Australia has overwhelmingly rejected a plan to give greater political rights to Indigenous people in a referendum.
All six states voted No to a proposal to amend the constitution to recognise First Nations people and create a body for them to advise the government.
Prime Minister Anthony Albanese said defeat was hard: “When you aim high, sometimes you fall short. We understand and respect that we have.”
Opposition leader Peter Dutton said the result was “good for our country”.
The referendum, dubbed “The Voice”, was Australia’s first in almost a quarter of a century. With the majority of ballots counted, the “No” vote led “Yes” 60% to 40%.
Its rejection followed a fraught and often acrid campaign.
Supporters said that entrenching the Indigenous peoples into the constitution would unite Australia and usher in a new era.
No leaders said that the idea was divisive, would create special “classes” of citizens where some were more equal than others, and the new advisory body would slow government decision-making.
They were criticised over their appeal to undecided voters with a “Don’t know? Vote no” message, and accused of running a campaign based on misinformation about the effects of the plan.
The result leaves Mr Albanese searching for a way forward with his vision for the country, and a resurgent opposition keen to capitalise on its victory.
Addressing the nation, the prime minister said he respected the vote and “the democratic process that has delivered it”.
“This moment of disagreement does not define us, and it will not divide us, we are not Yes voters or No voters, we are all Australians. And it is as Australians together, that we must take our country beyond this debate, without forgetting why we had it in the first place.
“Too often in the life of our nation, the disadvantage confronting Aboriginal and Torres Strait Islander people has been relegated to the margins, this referendum and my government has put it right at the centre.”
Mr Dutton said after the result that Australia “did not need to have” such a vote. “What we’ve seen tonight is Australians in their millions reject the prime minister’s divisive referendum.”
Leading No advocate and Bundjalung man Warren Mundine said: “This is a referendum that we should have never had had because it was built on the lie that Aboriginal people do not have a voice.”
For some in the Yes camp, the devastation was visible.
“Our Indigenous leadership put themselves out there for this… we have seen a disgusting No campaign that has been dishonest, that has lied to the Australian people,” Yes advocate Thomas Mayo told the ABC.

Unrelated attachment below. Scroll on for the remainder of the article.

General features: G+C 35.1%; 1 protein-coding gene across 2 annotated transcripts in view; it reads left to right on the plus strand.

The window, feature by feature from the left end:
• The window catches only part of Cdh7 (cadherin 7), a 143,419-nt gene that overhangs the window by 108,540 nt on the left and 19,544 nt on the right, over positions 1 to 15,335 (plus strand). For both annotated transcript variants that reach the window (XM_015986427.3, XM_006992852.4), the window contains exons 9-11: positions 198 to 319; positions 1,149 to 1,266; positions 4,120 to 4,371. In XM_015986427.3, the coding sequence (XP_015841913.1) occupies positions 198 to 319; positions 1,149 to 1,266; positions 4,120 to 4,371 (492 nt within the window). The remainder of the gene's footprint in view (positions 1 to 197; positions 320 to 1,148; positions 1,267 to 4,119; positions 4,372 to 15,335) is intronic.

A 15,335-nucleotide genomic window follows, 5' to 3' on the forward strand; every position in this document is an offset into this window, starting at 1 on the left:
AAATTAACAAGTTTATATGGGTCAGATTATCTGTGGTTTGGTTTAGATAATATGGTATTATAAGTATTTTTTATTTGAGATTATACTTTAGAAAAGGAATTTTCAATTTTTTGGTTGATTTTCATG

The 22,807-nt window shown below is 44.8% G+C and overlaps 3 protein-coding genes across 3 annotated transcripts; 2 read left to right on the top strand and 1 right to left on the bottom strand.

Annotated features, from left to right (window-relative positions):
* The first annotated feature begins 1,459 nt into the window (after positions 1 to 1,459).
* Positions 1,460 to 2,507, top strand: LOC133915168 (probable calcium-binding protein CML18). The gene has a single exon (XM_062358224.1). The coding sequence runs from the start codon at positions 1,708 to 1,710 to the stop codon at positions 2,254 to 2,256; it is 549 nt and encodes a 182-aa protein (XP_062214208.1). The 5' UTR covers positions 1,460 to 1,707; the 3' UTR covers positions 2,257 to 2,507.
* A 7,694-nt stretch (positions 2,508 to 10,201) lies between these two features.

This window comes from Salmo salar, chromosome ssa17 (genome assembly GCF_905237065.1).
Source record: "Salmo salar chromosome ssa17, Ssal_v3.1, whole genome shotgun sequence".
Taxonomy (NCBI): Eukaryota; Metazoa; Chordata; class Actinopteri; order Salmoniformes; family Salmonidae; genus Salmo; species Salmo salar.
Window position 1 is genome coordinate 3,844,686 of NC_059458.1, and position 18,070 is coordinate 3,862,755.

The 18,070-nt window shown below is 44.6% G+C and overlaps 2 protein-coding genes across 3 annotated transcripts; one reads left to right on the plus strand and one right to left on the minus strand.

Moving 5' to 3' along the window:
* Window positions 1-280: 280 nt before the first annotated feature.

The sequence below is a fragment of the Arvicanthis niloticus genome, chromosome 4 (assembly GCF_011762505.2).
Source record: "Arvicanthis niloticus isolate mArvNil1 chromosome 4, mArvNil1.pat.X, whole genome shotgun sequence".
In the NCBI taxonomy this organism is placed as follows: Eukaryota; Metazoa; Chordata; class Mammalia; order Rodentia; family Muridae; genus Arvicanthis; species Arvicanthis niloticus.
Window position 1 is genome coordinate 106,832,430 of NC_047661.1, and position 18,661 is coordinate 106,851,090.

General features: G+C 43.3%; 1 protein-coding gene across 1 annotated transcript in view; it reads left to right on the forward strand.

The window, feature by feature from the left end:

“I’m not blaming the Australian people at all, but who I do blame are those who lied to them,” the Kaurareg Aboriginal and Kalkalgal, Erubamle Torres Strait Islander man added.
‘A roadmap for reconciliation’
The Voice to Parliament was proposed in the Uluru Statement from the Heart, a 2017 document crafted by Indigenous leaders that set out a roadmap for reconciliation with wider Australia.
Aboriginal and Torres Strait Islander people – who make up 3.8% of the nation’s 26 million population – have inhabited Australia for about 60,000 years but are not mentioned in the constitution. They are, by most socio-economic measures, the most disadvantaged people in the country.
The referendum marked the 45th time Australia has attempted to change its founding document – but only eight proposals have cleared. It was also the second time the issue of Indigenous recognition was put to a national vote – the last attempt was in 1999.
The Yes campaign said that the Voice could help tackle the entrenched inequality their people still face. The No campaign saw it differently.
“Instead of being ‘one’, we will be divided – in spirit, and in law,” Mr Dutton said at the start of the campaign.
Many of the nation’s best constitutional minds have disputed those claims, arguing that the Voice would not have conferred special rights on anyone.
But the campaign’s slogan “divisive Voice” which covered No banners and posters, ultimately resonated with voters.
A separate No movement, spearheaded by Aboriginal Senator Lidia Thorpe and the Indigenous-run Blak Sovereign movement, opposed the Voice for different reasons.
They called instead for a legally binding treaty between First Nations peoples and the Australian government to be prioritised.
“This is not our constitution, it was developed in 1901 by a bunch of old white fellas, and now we’re asking people to put us in there – no thanks,” Ms Thorpe said, reacting to Saturday’s result.
As scenes of tears and silence at Yes events flooded the media, all sides of the debate called for a period of national unity and reflection while the dust settles.
But for Australian’s first inhabitants, who showed strong support for the Voice in early polls, advocates fear the referendum could be seen as another rejection.
“There are so many people who aspired for our country to be seen differently tonight, and that is going to be deeply felt,” assistant minister for Indigenous Australians Senator Malarndirri McCarthy said.
“We have had many disappointments over decades and centuries really, we are resilient people, and we will take stock,” the Yanyuwa woman added.
Dean Parkin, the director of the Yes23 campaign group, attempted to allay claims from opponents that the objective had been to take rights from non-Indigenous Australians.
“I want to speak very directly to those Australians who voted no with hardness in your hearts, please understand that Aboriginal and Torres Strait Islander people have never wanted to take anything from you,” he said.
“We have never and will never mean you no harm.
“All we have wanted is to join with you, our Indigenous story, our Indigenous culture, not to take away or diminish what it is that you have, but to add to it, to strengthen it, to enrich it.”